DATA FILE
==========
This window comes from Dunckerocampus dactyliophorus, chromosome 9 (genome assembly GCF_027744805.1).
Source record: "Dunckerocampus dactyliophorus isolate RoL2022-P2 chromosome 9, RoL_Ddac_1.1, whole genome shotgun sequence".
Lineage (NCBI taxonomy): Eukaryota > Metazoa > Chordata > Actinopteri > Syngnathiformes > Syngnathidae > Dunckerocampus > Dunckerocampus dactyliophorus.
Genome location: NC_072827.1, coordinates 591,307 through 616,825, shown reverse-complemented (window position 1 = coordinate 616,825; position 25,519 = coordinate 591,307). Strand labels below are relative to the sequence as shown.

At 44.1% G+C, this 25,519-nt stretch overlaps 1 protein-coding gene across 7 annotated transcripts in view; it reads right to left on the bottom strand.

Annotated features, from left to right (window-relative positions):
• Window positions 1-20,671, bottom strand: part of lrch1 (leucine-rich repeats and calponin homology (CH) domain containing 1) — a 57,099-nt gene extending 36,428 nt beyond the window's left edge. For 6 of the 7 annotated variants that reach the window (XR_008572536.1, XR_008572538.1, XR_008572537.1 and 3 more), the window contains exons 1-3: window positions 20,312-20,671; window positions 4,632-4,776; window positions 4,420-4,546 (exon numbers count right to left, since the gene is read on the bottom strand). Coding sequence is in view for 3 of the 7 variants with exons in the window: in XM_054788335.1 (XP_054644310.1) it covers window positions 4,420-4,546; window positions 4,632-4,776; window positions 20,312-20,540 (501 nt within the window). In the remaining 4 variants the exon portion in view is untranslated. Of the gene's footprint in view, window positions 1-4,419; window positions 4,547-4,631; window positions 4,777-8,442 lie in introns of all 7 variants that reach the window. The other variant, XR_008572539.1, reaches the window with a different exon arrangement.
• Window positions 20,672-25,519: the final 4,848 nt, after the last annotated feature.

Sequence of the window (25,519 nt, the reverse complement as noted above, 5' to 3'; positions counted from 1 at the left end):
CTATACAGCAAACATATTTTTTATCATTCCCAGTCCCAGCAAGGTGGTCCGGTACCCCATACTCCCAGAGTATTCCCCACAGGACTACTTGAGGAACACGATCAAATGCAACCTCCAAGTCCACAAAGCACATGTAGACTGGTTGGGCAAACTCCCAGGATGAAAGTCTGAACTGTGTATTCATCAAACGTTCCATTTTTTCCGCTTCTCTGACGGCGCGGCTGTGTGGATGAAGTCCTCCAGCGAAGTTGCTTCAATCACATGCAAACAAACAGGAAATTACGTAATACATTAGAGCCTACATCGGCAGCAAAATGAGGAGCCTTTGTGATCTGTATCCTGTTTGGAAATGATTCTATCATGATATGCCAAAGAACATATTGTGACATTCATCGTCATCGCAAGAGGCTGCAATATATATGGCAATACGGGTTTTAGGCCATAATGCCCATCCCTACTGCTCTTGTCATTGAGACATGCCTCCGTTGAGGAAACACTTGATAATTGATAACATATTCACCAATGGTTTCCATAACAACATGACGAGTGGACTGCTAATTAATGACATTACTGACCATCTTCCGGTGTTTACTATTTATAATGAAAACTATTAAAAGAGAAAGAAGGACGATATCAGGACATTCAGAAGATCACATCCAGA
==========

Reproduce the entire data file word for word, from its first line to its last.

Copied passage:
This window comes from Dunckerocampus dactyliophorus, chromosome 9 (genome assembly GCF_027744805.1).
Source record: "Dunckerocampus dactyliophorus isolate RoL2022-P2 chromosome 9, RoL_Ddac_1.1, whole genome shotgun sequence".
Lineage (NCBI taxonomy): Eukaryota > Metazoa > Chordata > Actinopteri > Syngnathiformes > Syngnathidae > Dunckerocampus > Dunckerocampus dactyliophorus.
Genome location: NC_072827.1, coordinates 591,307 through 616,825, shown reverse-complemented (window position 1 = coordinate 616,825; position 25,519 = coordinate 591,307). Strand labels below are relative to the sequence as shown.

At 44.1% G+C, this 25,519-nt stretch overlaps 1 protein-coding gene across 7 annotated transcripts in view; it reads right to left on the bottom strand.

Annotated features, from left to right (window-relative positions):
• Window positions 1-20,671, bottom strand: part of lrch1 (leucine-rich repeats and calponin homology (CH) domain containing 1) — a 57,099-nt gene extending 36,428 nt beyond the window's left edge. For 6 of the 7 annotated variants that reach the window (XR_008572536.1, XR_008572538.1, XR_008572537.1 and 3 more), the window contains exons 1-3: window positions 20,312-20,671; window positions 4,632-4,776; window positions 4,420-4,546 (exon numbers count right to left, since the gene is read on the bottom strand). Coding sequence is in view for 3 of the 7 variants with exons in the window: in XM_054788335.1 (XP_054644310.1) it covers window positions 4,420-4,546; window positions 4,632-4,776; window positions 20,312-20,540 (501 nt within the window). In the remaining 4 variants the exon portion in view is untranslated. Of the gene's footprint in view, window positions 1-4,419; window positions 4,547-4,631; window positions 4,777-8,442 lie in introns of all 7 variants that reach the window. The other variant, XR_008572539.1, reaches the window with a different exon arrangement.
• Window positions 20,672-25,519: the final 4,848 nt, after the last annotated feature.

Sequence of the window (25,519 nt, the reverse complement as noted above, 5' to 3'; positions counted from 1 at the left end):
CTATACAGCAAACATATTTTTTATCATTCCCAGTCCCAGCAAGGTGGTCCGGTACCCCATACTCCCAGAGTATTCCCCACAGGACTACTTGAGGAACACGATCAAATGCAACCTCCAAGTCCACAAAGCACATGTAGACTGGTTGGGCAAACTCCCAGGATGAAAGTCTGAACTGTGTATTCATCAAACGTTCCATTTTTTCCGCTTCTCTGACGGCGCGGCTGTGTGGATGAAGTCCTCCAGCGAAGTTGCTTCAATCACATGCAAACAAACAGGAAATTACGTAATACATTAGAGCCTACATCGGCAGCAAAATGAGGAGCCTTTGTGATCTGTATCCTGTTTGGAAATGATTCTATCATGATATGCCAAAGAACATATTGTGACATTCATCGTCATCGCAAGAGGCTGCAATATATATGGCAATACGGGTTTTAGGCCATAATGCCCATCCCTACTGCTCTTGTCATTGAGACATGCCTCCGTTGAGGAAACACTTGATAATTGATAACATATTCACCAATGGTTTCCATAACAACATGACGAGTGGACTGCTAATTAATGACATTACTGACCATCTTCCGGTGTTTACTATTTATAATGAAAACTATTAAAAGAGAAAGAAGGACGATATCAGGACATTCAGAAGATCACATCCAGA